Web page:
Most of the automobiles that were advertised in our Life magazines were made by companies that have long since disappeared. There were no Chevys, Fords or Chryslers. Instead, we have the Cole Motor Car Company of Indianapolis hawking an upper-crust car called the "Cole Aero-Eight Sportousine." Meanwhile, the Hupp Motor Car Company of Detroit was marketing their new family sedan, called the "Hupmobile." It was, the company boasted, "bound to become the super car of the American Family." 

Like Hup and Cole, all the other auto manufacturers advertising in Life are now defunct, but their names intrigue us. Instead of a Subaru or Toyota, how would you like to drive a Chandler? Or an Apperson? How about a Mitchell or a Franklin? The one most familiar to us would probably be Willys-Overland; they later became famous for their jeeps. 

According to the ads, these autos ranged in price from $850 for a simple Studebaker roadster to ten times as much - $8,500 - for a custom-designed Locomobile Limousine.

Other Ads

As for the rest of the advertisers, some of them are still around today: Columbia records, Goodyear tires, Nabisco snack foods, Perrier mineral water, Pepsodent toothpaste, Kodak film, Westinghouse appliances, AT&T phone service - even Lifesavers candies (although they were only available in four flavors back in the day).

One of the most interesting ads was a 1916 endorsement for Colt Revolvers. Rather than appealing to men, it was written for women - or for men who cared about their women. While horrified female onlookers gasp and reach for the phone to call the police, a school teacher relates her story:

He jumped from behind a tree and came toward me. He was powerful and desperate looking. The only thing that saved me was this Colt that brother Bert gave me when I took the school here. I thought then it was absurd to carry a pistol, but I will never again say that it is foolish for a woman to own a Colt.

Tapping into the fears of the single woman - that's a pretty interesting marketing approach for 1916. What's really interesting is that they portray the woman saving herself, not waiting for someone else to come along and protect her. Also, the ad plays to the prevelant fear of social unrest plaguing the country. The advertiser could have had the woman threatened by a snake or a wild dog, but they chose a human being instead.


Perhaps my favorite image from these seven Life magazines was drawn by an unidentified illustrator in 1915. Entitled "Abandoned," it is quite poignant and more than a little ambiguous. It shows a woman wearing red, white and blue, stretching her arms imploringly toward the viewer. There are no other details and no other words. What is it trying to tell us? Is it the loss of the artist who has gone to fight abroad? The loss of the girl back home? Does it represent the myriad of work that would remain unfinished due to the effects of the war?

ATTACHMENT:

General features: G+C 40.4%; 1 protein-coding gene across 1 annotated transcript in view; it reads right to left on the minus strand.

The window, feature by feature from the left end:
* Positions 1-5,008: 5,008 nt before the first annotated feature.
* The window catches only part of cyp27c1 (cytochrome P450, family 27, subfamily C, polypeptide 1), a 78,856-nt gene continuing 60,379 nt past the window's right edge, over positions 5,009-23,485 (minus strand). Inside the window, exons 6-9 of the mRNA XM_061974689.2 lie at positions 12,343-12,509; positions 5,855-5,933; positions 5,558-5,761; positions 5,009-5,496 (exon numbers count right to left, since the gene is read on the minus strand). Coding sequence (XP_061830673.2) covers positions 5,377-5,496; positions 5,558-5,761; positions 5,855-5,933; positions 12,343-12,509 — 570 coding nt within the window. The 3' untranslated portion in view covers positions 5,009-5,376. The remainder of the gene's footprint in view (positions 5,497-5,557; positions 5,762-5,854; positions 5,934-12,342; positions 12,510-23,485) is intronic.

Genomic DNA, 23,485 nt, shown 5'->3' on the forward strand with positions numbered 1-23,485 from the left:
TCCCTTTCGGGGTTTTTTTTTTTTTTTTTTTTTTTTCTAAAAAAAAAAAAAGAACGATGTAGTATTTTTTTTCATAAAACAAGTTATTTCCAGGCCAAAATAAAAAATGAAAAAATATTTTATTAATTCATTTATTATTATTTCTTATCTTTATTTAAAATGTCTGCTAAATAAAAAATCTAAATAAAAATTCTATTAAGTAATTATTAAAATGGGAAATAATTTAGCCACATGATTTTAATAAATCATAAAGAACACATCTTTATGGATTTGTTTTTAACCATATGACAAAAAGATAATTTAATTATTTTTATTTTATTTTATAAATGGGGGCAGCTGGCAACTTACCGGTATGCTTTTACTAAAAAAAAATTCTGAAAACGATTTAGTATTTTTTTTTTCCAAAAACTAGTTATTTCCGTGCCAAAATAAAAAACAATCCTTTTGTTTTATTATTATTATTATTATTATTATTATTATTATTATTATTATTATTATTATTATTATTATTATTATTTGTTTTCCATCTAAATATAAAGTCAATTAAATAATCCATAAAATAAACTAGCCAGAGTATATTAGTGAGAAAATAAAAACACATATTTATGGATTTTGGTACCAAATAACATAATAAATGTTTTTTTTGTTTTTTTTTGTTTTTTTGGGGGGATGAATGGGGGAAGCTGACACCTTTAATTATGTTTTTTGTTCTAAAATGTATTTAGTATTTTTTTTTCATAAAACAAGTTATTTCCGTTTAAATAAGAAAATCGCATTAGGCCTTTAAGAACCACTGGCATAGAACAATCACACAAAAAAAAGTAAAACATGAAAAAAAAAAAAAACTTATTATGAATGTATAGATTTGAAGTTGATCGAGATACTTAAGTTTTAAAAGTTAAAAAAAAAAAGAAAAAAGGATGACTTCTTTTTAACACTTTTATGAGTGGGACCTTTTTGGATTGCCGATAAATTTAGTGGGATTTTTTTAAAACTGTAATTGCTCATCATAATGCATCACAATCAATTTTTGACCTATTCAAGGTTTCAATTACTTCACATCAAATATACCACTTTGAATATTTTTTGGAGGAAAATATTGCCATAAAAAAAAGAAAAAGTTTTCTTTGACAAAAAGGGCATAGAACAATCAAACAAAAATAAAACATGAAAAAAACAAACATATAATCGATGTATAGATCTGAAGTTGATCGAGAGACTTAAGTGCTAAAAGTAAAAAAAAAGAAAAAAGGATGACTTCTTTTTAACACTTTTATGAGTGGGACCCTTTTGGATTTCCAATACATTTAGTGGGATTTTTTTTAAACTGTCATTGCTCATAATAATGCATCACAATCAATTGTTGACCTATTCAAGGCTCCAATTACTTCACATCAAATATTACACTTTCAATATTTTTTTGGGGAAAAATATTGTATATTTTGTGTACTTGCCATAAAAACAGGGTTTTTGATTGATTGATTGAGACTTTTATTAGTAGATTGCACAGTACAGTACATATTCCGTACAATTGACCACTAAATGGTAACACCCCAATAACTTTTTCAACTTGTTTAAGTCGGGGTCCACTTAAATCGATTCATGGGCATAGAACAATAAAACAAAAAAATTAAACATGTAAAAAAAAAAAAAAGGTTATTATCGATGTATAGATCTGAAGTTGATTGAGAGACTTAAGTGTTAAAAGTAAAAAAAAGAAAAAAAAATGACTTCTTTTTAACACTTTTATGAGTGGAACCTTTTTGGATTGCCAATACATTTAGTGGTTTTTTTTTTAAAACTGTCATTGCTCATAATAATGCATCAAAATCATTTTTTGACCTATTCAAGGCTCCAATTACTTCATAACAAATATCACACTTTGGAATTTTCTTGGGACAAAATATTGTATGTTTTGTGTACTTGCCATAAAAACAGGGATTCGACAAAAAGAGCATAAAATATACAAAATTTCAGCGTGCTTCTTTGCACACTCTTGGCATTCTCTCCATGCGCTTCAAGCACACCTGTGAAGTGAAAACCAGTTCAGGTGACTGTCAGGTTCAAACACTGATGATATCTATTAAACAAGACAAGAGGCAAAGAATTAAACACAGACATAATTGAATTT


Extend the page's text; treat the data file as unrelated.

Some of the people I've shown it to think it indicates France, abandoned by America in its time of need. Or maybe it illustrates the loss of innocence. The magazine itself offers no explanation, so I cannot hope to do so. It just seems the perfect illustration of a moment in time when our nation was changing from a small rural nation to an industrialized superpower. Something had to be lost in the process.

It turns out that Life lost something in the process as well. After World War One, America's taste in reading material changed and the "genteel school of humor" was no longer in vogue. Comic magazines died out and were replaced by news magazines such as Time and Fortune. Under the ownership of Charles Dana Gibson, Life struggled on as a weekly magazine until 1932 at which time it was sold and turned into a monthly. In 1936, Life was acquired by Time Magazine and transformed into a weekly showcase for the best in American photojournalism. When Life reappeared on November 23, 1936, only the name remained the same.

Trail End's seven issues of Life Magazine have provided us with an excellent window into days gone by. They've clued us in not only to products, politics and attitudes, but to fashion, home decorating and personal style as well. This was just a little slice of Life. If you'd like to see the whole pie, stop by the Trail End State Historic Site; we can bring the magazines out for you to look at.

From Life Magazine, 1915 (WSM Collection, Trail End)

The Meaning of Life: A Microcosm of Social History

 (WSM Collection, Trail End)

Trail End

 State Historic Site